Overview of Holocaust

The Holocaust or Shoah,1 the genocide directed primarily against the Jews of Europe, developed gradually and inexorably with small discriminatory measures such as university quota limits for Jews and the prohibition of Jewish ownership of German land (both in 1933) and escalated with the Nuremberg Laws of 1935 that defined what it meant to be a Jew,2 deprived Jews of German citizenship and legally prohibited them from a variety of occupations and rights of citizenship. At the same time laws were passed making sexual relations between Germans and those of unacceptable race into a new crime called "Racial Pollution" (Rassenschande) that was punishable by a variety of sanctions up to and including the death penalty for both participants

Definition/Background Indformation

an ancient symbol in the form of an equal-armed cross with each arm continued at a right angle, used (in clockwise form) as the emblem of the German Nazi Party

Original Research Question

What was the original reason for the Swastika symbol?


“When I was a schoolboy in England, the old bound volumes of Kipling in the library had gilt swastikas embossed on their covers. The symbol's 'hooks' were left-handed, as opposed to the right-handed ones of the Nazi hakenkreuz, but for a boy growing up after 1945 the shock of encountering the emblem at all was a memorable one. I later learned that in the mid-1930s Kipling had caused this 'signature' to be removed from all his future editions. Having initially sympathized with some of the early European fascist movements, he wanted to express his repudiation of Hitlerism (or 'the Hun,' as he would perhaps have preferred to say), and wanted no part in tainting the ancient Indian rune by association. In its origin it is a Hindu and Jainas symbol for light, and well worth rescuing.”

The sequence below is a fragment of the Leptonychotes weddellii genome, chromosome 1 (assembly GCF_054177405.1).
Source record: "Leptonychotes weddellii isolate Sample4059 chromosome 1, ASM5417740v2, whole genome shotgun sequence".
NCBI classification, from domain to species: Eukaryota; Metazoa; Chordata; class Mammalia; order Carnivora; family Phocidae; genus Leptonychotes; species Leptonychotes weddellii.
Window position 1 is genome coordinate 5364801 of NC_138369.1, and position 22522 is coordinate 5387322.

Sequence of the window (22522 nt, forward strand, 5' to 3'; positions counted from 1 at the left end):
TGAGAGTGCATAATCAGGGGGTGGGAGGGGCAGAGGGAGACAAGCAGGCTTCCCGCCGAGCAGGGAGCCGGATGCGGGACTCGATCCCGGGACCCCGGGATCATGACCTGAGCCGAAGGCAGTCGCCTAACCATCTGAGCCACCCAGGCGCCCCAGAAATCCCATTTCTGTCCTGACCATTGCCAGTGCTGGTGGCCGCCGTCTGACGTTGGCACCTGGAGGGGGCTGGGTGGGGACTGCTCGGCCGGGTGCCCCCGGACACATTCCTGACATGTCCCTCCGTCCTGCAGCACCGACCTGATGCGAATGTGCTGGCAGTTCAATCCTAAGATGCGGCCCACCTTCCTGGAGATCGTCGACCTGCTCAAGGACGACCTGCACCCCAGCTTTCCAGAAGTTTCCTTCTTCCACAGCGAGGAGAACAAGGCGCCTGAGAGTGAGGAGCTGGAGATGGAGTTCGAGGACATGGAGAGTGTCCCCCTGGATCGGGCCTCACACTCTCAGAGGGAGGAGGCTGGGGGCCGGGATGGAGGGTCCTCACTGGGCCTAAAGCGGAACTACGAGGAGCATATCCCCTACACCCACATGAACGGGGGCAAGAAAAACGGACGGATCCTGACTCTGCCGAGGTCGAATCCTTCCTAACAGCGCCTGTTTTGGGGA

* a symbol of good luck

* If we look at the Geometrical side of the Swastika, it can be regarded as an irregular icosagon or 20-sided polygon.

* The Swastika is considered a dynamic solar symbol, also representing the four elements; earth, air, fire and water.

* Apart of being a religious symbol, it was used as a decorative symbol in numerous cultures since at least the Neolithic period.